École française d’Athènes
Speaker: Lena Korna
Discussant: Katerina Gardika
The intense war conflicts and geographic redeployments contributing to the territorial expansion of Greece during the period 1912-1922 have also consequences in the health sector, with the emergence and spread of infectious diseases. The case of the cholera and the typhus fever epidemic is a prominent example. The outbreak of the epidemic of cholera will occur during both the Balkan Wars and the First World War. Accordingly, the typhus fever will affect the Greek territories during the Great War and soon after, mainly in Eastern Macedonia. But are there any special factors that encourage the spread of these diseases, especially during this particular war period, due to the mobility of troops and refugee waves? How do the health authorities deal with these populations’ care and protection?
The aim of the present communication is therefore to examine not only the reasons for the occurrence of these epidemics at the given time, due to the wider population mobility that is taking place, but also the way these reasons are dealt with, causing the involvement of many different actors. At the same time, these examples provide a starting point for discussing how war can eventually become a “positive external influence” in the evolution of medicine.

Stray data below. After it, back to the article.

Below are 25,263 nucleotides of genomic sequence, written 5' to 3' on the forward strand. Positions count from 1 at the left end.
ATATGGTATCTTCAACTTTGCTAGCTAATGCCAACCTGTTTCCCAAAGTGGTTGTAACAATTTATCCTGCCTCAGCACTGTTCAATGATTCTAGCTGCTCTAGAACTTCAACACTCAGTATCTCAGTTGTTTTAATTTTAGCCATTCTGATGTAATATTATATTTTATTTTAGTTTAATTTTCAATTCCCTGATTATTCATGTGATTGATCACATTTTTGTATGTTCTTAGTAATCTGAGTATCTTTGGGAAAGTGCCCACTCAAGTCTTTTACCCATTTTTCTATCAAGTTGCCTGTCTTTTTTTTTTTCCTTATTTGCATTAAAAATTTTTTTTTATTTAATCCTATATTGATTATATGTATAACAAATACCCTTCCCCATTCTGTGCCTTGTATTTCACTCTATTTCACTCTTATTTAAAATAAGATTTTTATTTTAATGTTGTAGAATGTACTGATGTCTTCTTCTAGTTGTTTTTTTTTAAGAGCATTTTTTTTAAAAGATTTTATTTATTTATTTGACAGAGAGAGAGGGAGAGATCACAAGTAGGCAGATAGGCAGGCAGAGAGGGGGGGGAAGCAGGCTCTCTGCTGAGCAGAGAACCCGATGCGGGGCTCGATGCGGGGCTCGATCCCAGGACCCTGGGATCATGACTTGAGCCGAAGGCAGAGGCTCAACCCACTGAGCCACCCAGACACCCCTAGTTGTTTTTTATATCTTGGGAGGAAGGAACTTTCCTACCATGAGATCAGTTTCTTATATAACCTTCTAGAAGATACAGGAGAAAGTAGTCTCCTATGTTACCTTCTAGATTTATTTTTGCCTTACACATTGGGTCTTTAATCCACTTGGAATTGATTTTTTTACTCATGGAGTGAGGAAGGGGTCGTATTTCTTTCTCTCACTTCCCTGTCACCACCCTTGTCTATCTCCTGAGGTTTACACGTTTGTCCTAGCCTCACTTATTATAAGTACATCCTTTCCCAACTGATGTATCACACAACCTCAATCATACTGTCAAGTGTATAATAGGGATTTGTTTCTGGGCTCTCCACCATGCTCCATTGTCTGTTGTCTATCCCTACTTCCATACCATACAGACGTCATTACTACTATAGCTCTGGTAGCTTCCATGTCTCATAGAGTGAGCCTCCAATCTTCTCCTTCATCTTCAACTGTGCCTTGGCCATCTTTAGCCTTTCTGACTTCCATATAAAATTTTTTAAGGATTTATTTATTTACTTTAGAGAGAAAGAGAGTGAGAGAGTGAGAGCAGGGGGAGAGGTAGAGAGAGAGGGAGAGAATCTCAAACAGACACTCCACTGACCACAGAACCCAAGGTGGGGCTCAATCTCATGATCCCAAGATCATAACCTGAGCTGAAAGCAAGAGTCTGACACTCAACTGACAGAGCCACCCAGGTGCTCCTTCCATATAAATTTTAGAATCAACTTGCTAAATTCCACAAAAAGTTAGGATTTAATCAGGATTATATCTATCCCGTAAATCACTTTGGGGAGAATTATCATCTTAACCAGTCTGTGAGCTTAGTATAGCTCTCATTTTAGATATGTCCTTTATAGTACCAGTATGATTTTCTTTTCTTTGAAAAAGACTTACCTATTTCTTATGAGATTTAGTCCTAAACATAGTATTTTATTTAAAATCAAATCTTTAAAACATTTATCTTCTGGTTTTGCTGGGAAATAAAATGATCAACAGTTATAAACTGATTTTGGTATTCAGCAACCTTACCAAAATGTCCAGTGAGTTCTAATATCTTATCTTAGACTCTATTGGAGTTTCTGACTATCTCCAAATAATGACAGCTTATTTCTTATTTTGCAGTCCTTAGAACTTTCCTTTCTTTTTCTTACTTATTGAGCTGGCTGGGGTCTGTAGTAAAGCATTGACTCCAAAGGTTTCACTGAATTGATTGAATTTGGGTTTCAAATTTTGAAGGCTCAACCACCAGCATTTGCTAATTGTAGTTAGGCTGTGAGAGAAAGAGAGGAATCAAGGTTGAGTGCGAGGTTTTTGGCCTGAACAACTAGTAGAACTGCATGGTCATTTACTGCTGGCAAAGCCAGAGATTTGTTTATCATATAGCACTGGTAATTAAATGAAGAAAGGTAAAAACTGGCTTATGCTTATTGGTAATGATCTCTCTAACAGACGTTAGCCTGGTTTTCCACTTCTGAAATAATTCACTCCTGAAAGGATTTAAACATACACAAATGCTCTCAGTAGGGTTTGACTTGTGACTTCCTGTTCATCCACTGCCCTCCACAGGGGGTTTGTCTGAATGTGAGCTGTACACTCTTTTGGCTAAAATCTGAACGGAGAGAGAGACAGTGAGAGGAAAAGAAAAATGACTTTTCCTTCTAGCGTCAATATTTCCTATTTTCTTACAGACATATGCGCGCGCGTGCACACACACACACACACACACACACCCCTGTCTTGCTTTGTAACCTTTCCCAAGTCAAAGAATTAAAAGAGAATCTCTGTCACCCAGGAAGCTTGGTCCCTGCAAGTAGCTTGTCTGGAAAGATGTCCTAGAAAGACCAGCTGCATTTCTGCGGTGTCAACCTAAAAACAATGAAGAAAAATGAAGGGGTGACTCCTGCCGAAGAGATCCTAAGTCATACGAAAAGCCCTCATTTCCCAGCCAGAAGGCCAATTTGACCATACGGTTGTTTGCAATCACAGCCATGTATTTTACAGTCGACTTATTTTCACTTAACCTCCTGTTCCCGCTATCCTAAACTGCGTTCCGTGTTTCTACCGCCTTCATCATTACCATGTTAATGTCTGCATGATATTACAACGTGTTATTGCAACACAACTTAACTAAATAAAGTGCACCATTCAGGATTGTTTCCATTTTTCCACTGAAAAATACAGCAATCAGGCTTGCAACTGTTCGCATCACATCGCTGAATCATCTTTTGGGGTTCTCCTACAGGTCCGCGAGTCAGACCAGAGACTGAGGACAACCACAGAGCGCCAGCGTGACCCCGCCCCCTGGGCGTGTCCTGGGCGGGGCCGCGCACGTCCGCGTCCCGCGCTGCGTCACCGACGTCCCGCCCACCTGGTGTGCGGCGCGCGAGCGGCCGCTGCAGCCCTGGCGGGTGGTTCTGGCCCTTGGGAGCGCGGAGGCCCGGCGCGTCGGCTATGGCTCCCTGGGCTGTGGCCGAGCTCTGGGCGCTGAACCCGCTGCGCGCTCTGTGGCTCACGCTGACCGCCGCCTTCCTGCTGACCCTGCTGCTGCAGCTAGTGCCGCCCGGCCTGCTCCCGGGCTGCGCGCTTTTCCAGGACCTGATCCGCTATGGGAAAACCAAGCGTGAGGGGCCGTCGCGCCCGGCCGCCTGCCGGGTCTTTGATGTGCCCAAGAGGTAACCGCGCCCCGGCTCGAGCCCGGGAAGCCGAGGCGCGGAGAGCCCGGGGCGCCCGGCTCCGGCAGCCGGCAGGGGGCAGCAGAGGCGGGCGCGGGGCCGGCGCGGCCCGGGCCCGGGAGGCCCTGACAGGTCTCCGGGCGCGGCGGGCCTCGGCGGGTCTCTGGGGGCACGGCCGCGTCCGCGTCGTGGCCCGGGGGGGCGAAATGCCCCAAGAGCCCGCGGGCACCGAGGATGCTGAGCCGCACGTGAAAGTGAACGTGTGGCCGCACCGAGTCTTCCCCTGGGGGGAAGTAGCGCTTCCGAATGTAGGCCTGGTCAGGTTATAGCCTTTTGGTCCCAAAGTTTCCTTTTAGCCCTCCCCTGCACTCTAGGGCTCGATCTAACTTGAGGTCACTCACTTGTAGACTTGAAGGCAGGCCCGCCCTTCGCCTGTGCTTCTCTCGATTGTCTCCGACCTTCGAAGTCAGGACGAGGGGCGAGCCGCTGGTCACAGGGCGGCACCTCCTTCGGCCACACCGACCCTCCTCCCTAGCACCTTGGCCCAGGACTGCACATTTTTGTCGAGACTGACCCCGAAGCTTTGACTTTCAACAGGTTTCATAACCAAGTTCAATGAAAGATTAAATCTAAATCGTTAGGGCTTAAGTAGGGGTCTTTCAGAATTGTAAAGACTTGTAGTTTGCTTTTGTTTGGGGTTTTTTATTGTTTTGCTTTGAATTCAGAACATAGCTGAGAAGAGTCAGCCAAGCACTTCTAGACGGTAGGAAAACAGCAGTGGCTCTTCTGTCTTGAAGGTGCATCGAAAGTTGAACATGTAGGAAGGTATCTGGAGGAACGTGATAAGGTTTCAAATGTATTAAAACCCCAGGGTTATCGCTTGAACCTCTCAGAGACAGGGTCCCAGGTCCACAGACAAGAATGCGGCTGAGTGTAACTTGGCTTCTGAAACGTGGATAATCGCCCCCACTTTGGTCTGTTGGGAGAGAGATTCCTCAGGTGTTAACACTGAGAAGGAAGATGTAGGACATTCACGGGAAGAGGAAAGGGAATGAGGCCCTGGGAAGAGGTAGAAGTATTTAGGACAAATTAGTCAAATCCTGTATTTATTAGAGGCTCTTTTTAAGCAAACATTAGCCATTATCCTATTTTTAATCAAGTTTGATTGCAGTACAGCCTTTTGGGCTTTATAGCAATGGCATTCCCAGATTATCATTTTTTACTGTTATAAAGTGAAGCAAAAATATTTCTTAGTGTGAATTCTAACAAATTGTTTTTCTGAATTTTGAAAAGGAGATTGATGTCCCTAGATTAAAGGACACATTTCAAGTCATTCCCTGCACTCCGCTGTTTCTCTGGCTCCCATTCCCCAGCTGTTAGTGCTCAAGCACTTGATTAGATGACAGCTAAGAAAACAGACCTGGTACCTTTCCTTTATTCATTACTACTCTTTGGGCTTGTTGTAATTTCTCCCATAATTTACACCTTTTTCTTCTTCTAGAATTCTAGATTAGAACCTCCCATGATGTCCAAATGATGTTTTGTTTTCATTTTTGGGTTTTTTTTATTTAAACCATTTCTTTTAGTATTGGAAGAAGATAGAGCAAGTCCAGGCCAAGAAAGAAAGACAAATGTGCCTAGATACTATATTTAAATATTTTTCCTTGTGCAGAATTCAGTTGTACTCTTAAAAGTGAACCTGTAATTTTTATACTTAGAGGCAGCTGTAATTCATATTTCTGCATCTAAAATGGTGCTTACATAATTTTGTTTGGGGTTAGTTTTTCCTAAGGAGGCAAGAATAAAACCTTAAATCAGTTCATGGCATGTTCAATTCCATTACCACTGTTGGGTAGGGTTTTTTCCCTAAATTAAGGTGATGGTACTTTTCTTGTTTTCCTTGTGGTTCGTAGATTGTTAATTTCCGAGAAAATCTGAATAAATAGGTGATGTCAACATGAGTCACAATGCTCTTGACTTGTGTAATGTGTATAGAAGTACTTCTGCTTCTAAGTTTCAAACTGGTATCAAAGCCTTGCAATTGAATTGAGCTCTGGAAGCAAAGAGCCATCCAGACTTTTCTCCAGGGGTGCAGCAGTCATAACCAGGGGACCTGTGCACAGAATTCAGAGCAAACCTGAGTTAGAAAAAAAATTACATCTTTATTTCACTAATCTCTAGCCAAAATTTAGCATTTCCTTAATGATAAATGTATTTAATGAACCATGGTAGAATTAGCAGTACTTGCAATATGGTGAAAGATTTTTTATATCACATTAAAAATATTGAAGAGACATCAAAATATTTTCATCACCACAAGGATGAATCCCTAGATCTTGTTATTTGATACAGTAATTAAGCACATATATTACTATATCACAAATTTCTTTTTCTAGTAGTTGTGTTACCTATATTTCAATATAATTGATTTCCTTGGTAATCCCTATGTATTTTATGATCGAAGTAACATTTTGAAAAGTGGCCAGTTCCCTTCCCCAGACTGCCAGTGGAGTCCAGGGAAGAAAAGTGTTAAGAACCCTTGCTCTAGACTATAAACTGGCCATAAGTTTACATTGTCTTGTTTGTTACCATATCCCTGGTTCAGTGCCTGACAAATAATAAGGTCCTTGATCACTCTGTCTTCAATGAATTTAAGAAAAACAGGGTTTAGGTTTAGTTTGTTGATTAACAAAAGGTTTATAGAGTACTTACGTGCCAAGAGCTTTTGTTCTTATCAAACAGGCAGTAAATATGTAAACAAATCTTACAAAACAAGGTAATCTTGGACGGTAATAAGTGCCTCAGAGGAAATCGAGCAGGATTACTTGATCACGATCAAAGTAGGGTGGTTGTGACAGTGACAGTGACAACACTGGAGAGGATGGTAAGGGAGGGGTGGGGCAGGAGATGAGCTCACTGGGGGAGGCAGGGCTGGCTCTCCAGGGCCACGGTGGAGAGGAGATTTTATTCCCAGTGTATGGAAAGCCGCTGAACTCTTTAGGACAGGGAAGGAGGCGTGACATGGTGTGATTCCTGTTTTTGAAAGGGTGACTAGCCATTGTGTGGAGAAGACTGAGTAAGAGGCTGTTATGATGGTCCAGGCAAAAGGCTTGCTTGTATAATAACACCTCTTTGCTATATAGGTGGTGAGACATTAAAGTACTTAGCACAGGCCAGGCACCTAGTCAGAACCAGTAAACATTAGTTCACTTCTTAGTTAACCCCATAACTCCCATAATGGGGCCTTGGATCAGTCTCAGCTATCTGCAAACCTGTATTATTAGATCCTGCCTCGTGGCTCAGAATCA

Lena Korma, after having completed her undergraduate studies at the University of Thessaly, in the Faculty of history, archeology and social anthropology, she continued further graduate studies at the University of Paris I-Panthéon –Sorbonne, where she obtained an MA (D.E.A.) in modern history. In 2009, funded by the Alexandros S. ONASSIS foundation, she successfully defended her doctoral dissertation. She subsequently became a postdoctoral fellow at the Foundation for Education and European Culture (IPEP), and For 2014-2015, she completed archival research as a postdoctoral fellow, at the French School at Athens, where she is a research member.
Katerina Gardikas, associate professor in Modern Greek History since 2012, received her degree from the Faculty of History and Archaeology of the University of Athens and her PhD in Modern Greek History from King’s College, University of London. She worked as a researcher at the Centre for Modern Greek Research of the Hellenic National Research Foundation, taught at the University of Athens since 2001 and retired in 2016. Her book Prostasia kai engyiseis appeared in Thessaloniki in 1999 and her latest book Landscapes of disease: malaria in modern Greece was published by Central European University Press in 2017.
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